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Showcase Ideas

Jose Parra (middle) and David Campos (left) did a motivational oral presentation entitled "Creating a Pipeline for Success for DACA and Undocumented Students."  Parra, a biology major and Campos, an accounting major provided insight on the struggles DACA and Undocumented students face when trying to pay for college.  Parra states that "DACA students cannot apply for loans, grants or other forms of aid from the government."  Both him and Campos dedicate their time and expertise to educate this demographic about the numerous scholarships available and the importance of attending college.  Both Parra and Campos are a part of the Puksta Scholarship Foundation.  To learn more about this program click here.
  Cristine de La Luna (pictured left) was one of eight of the Puksta Scholars who did a poster presentation.  De La Luna (African American Studies and Women's Studies major) focused her project on "Decolonizing the Body Through Women-of-Color Community-Based Research."  This practice is particular relevant to women's studies given that feminists have come to be some of the leading culprits of colonial, maernalist and racist feminism. 
  Dr. Rey-Lopez's spanish class studied, analyzed and reflected upon an art piece produced during the literary period covered in the course as a venue to explore from a different perspective, the historical and sociocultural context.  Her students displayed their art pieces, journals and even included a QRC code that led to a video of them explaining their projects in Spanish.  "Escuela de los Conocidos, Desconocidos" was a display located in the SSB Mezzanine that was open to the public to view.   
IHC students gave a presentation on their trip to Bhopal, India, where they saw first-hand the lingereing effects of the Bhopal disaster from 1984.  Several students also presented their capstone projects in the state-of-the-art Center for Advanced Visualization and Experiential Analysis (CAVEA) room located in the SSB. 
Carolyn Wahl (left) and Donna Fell (right) presented a lesson plan for nutrition intervention for 6th grade students.  Wahl and Fell (both Human Nutrition majors) shared their experience of educating these young students on reading and understanding nutrition labels and exposure to healthy and diverse foods.  This was a new concept to many of these students, which solidifies the need for the H.O.N.E.Y. program.     
An art panel of MSU Denver students, Carlos Escamilla, Lauren Granado and Scott McKinney discussed with guidance from the 965 Gallery how to create thought-provoking and impactful art exhibitions.   
The Center for Urban Education displayed, discussed and showcased activities that they undertake in Cheltenham Elementrary, Bruce Randolph Middle School, Martin Luther King Jr Early College and Abraham Lincoln High school.  CUE works with nine public schools in Denver to operate after-school programs.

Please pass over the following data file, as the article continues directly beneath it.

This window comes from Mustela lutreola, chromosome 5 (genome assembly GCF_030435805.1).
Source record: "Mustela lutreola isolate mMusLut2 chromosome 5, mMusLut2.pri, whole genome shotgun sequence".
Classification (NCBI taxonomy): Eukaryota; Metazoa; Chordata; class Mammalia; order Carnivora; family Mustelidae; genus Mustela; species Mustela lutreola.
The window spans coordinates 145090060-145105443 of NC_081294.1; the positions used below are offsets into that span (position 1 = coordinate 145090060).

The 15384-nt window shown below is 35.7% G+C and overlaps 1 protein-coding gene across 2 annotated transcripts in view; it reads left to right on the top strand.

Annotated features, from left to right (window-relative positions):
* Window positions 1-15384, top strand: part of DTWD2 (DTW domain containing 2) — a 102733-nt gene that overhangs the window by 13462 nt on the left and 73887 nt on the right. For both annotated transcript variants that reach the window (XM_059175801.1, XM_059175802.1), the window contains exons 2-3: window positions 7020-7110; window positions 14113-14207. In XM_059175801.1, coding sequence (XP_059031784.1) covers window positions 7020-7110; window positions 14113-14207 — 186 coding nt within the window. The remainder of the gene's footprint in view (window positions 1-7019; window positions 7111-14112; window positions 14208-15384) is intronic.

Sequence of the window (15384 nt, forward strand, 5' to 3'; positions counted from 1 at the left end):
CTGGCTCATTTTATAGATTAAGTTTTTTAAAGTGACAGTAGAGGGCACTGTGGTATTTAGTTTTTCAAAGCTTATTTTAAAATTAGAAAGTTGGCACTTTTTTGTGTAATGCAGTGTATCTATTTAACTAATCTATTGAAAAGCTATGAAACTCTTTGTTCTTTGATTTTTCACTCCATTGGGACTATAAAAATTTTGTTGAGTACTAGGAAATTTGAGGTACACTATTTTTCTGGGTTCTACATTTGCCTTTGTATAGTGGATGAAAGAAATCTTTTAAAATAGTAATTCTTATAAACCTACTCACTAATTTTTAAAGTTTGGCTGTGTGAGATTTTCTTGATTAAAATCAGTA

General information and frequently asked questions

What is the Showcase?

The Student Impact and Innovation Showcase is a chance for students to present work related to internships, service learning projects, class projects, or co-curricular activities.  Work can be presented as a poster, a display, or an oral presentation.  Develop your communication skills and enhance your resume by participating. 

How does it differ from the Undergraduate Research Conference?

The Undergraduate Research Conference focuses on student research and creative works. The Showcase is for other kinds of student work and products that do not fall under that heading of research or creative works. It is perfect for Earn & Learn students, Internship students, Service Learning students, or students who wish to share experiential and applied learning in which you have participated.

Do I have to register?

If you are a student and you would like to present your work, you must submit your project proposal by the deadline so we can make a space for you in the program. If you are interested in attending but not presenting, registration is helpful but not required. 

Do I need a faculty sponsor?

Unlike the Undergraduate Research Conference, you do not need a faculty sponsor. However we strongly encourage you to invite faculty who were involved in your work (service learning faculty, internship faculty, and so on) to attend. And it is always good form to acknowledge them in your presentation!

Is there a dress code for the Showcase?

Professional attire is appropriate if you are presenting at a conference or showcase. You can look online for ideas and adapt the ideas to your resources. Ask for input from a professor or a family member. Give your outfit a test run before the Showcase so you don't have any "wardrobe malfunctions" that add to your stress. 

Attendees who are not presenting can be a bit more casual, but keep in mind it is a professional setting.

What if my proposal is accepted and I cannot attend?

Submitting a proposal for a conference or showcase presentation is a professional commitment. You should plan your work schedule, personal commitments, and so forth around this time block. The only reason you should ever not follow through on a conference commitment is if you are gravely ill.

 

 


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